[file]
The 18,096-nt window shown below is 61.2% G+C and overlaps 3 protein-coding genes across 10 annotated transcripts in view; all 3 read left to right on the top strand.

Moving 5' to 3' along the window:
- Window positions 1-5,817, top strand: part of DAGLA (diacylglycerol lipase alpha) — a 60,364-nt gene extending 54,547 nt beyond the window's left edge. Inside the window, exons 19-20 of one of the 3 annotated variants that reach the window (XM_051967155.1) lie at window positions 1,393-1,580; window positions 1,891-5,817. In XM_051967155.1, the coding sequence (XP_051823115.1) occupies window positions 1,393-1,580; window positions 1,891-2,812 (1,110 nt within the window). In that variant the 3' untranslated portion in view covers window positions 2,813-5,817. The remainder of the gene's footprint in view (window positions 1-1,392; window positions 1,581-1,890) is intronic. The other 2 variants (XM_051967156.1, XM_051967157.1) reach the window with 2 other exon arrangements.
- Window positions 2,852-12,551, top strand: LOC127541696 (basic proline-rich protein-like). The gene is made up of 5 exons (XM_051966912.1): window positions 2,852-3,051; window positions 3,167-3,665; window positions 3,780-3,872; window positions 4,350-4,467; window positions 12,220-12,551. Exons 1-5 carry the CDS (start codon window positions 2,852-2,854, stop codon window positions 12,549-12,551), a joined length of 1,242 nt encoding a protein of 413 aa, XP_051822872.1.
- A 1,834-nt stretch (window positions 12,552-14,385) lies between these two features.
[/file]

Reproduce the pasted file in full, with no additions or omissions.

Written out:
The 18,096-nt window shown below is 61.2% G+C and overlaps 3 protein-coding genes across 10 annotated transcripts in view; all 3 read left to right on the top strand.

Moving 5' to 3' along the window:
- Window positions 1-5,817, top strand: part of DAGLA (diacylglycerol lipase alpha) — a 60,364-nt gene extending 54,547 nt beyond the window's left edge. Inside the window, exons 19-20 of one of the 3 annotated variants that reach the window (XM_051967155.1) lie at window positions 1,393-1,580; window positions 1,891-5,817. In XM_051967155.1, the coding sequence (XP_051823115.1) occupies window positions 1,393-1,580; window positions 1,891-2,812 (1,110 nt within the window). In that variant the 3' untranslated portion in view covers window positions 2,813-5,817. The remainder of the gene's footprint in view (window positions 1-1,392; window positions 1,581-1,890) is intronic. The other 2 variants (XM_051967156.1, XM_051967157.1) reach the window with 2 other exon arrangements.
- Window positions 2,852-12,551, top strand: LOC127541696 (basic proline-rich protein-like). The gene is made up of 5 exons (XM_051966912.1): window positions 2,852-3,051; window positions 3,167-3,665; window positions 3,780-3,872; window positions 4,350-4,467; window positions 12,220-12,551. Exons 1-5 carry the CDS (start codon window positions 2,852-2,854, stop codon window positions 12,549-12,551), a joined length of 1,242 nt encoding a protein of 413 aa, XP_051822872.1.
- A 1,834-nt stretch (window positions 12,552-14,385) lies between these two features.